• 22 January 2024

Chapter 16 – Light in the Valley of Shadows

The Psalms are not in a random order. They have been carefully arranged. We must go through the suffering of Psalm 22 to get to the peace and rest of Psalm 23. Not our suffering, but his – Jesus’s. Psalm 22 opens with the cry of Jesus on the cross, ‘My God, my God, why have you forsaken me?’ (Ps. 22:1). He may have recited the entire Psalm for it ends with the last words ‘He has done it’ or, ‘It is finished’.

This is, indeed, holy ground and we can only look on in awe. Martin Luther rightly said, ‘God forsaken by God – who can understand it?’ Why is He forsaken, alone, His communion with His Father (as to His humanity) interrupted? Because God is too pure to look on evil. He sees the sin that the Son takes and he turns away. That is our sin. We rightly deserve the consequences of sin and even though our suffering is often not the direct consequences of our sin, nonetheless the wages of sin is death.

But there is also amazing balm here for the suffering and fearful. Jesus has stood in our place, rejected and abandoned. If we are in his family then we have a way out of suffering.

In Psalm 22 we see that Jesus, still in his utter abandonment, says twice, ‘My God’ (Ps. 22:1). Even in His suffering, even when God appears humanly to be far away, He is still our God and He is still mighty to save. He asks questions of God in suffering and so can we. We may often not know why something terrible is happening, but we know that Jesus was abandoned by God so that we will never be abandoned. The cross towers over us casting a mighty light on our way. And where are we going? We are going home.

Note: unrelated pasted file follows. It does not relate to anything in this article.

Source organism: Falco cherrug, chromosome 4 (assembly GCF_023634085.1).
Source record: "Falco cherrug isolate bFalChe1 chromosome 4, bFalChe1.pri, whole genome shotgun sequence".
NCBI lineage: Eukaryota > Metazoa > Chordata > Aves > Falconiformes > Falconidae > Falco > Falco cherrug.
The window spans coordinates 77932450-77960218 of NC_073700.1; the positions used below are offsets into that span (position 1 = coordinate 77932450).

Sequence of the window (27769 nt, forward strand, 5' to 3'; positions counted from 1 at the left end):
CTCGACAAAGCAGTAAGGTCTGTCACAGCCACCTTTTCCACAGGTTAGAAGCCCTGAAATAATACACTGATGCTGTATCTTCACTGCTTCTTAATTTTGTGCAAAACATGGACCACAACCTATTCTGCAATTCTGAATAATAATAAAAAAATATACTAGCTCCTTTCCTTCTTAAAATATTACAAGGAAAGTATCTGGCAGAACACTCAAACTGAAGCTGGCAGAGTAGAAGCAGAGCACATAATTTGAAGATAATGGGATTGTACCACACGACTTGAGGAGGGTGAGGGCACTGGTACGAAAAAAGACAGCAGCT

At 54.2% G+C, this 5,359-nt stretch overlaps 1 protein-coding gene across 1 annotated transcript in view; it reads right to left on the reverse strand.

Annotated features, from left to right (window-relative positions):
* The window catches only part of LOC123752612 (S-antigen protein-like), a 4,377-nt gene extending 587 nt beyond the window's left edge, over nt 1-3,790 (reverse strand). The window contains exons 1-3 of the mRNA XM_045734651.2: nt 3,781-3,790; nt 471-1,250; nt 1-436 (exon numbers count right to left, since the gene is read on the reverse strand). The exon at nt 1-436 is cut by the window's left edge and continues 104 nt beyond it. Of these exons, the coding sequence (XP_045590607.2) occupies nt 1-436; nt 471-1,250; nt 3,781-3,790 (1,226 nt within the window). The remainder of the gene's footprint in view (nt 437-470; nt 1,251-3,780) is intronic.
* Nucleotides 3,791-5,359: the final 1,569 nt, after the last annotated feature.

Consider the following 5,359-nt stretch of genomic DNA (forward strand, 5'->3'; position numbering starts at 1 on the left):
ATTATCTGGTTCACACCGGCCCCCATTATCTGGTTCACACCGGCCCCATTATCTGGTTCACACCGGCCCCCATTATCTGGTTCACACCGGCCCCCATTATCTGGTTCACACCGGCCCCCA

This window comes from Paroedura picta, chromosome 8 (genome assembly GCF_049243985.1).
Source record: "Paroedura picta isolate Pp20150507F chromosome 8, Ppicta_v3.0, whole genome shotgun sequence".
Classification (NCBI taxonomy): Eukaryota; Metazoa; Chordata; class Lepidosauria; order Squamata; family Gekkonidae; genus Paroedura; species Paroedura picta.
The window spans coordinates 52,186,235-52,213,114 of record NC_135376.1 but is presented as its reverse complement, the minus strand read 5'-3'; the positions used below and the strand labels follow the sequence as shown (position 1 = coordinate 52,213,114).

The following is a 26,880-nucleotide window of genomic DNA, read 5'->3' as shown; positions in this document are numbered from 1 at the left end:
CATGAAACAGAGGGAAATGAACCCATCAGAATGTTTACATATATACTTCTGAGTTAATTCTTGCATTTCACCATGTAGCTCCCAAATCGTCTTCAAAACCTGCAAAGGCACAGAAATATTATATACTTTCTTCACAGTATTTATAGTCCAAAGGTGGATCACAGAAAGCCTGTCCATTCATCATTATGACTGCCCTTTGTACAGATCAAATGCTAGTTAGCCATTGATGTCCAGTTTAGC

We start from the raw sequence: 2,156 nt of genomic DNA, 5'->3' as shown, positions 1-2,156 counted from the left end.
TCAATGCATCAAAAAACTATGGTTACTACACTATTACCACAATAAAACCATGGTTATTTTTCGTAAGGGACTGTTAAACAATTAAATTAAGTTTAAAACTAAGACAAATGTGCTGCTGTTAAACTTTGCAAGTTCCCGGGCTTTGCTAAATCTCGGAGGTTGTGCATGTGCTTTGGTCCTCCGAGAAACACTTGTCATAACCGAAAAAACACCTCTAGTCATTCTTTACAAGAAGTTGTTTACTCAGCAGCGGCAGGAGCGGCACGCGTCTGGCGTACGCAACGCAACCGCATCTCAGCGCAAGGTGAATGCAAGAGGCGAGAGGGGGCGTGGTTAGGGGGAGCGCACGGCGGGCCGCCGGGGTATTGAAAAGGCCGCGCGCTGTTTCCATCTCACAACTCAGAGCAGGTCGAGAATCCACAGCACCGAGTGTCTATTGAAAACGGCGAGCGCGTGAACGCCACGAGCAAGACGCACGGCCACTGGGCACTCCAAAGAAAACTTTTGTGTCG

It’s helpful to look at Psalm 23 through the lens of Psalm 22. The entry to our safety is the cross. ‘That I may dwell in the house of the LORD all the days of my life’ (Ps. 27:4). This life is often a dry desert in which we wander, but the Lord has gone ahead to make a home for us. What a place that will be!

The martyr John Bradford, who was burnt at the stake during the reign of Queen Mary, was reported to have said to the trembling young man being burned with him, ‘Be of good comfort brother; for we shall have a merry supper with the Lord this night!’

We are on our way to something mind-blowingly good. While the journey may be hard we can find comfort in God’s Word, ‘Even though I walk through the darkest valley, I will fear no evil, for you are with me’ (Ps. 23:4). When I am at a medical low that verse has repeatedly impressed itself on my mind like a burning light in the valley of the shadow of death.

Each of us must walk through that valley and it is a valley of shadow. It is dark and I know that. There is evil. But in order for there to be a shadow, there must be a light. That light is streaming from the face of Christ. It leads us on and He, the Good Shepherd, is not just ahead holding the door open or behind on the cross having suffering in our place but, perhaps most amazingly of all, He is with us right now. He is walking with us, talking with us, and He has, if you like, two divine sheepdogs with Him called Mercy and Goodness. Evil has to slink away. So the little party, a limping sufferer, a Saviour and two ministering angels struggle on towards glory.

Remember it is ‘all the days of my life’ (Ps. 27:4). The evil days and the good days; the days of suffering and the days of joy. God in His goodness supplies everything we need in suffering and His mercy on the cross means we don’t get what we deserve – eternal suffering and separation from God. Amazingly, rather, we daily receive a free gift – the presence of the Lord God Almighty all the way home.

Excerpt from Hope in the face of suffering – 20 devotions for tough times by Jeremy Marshall

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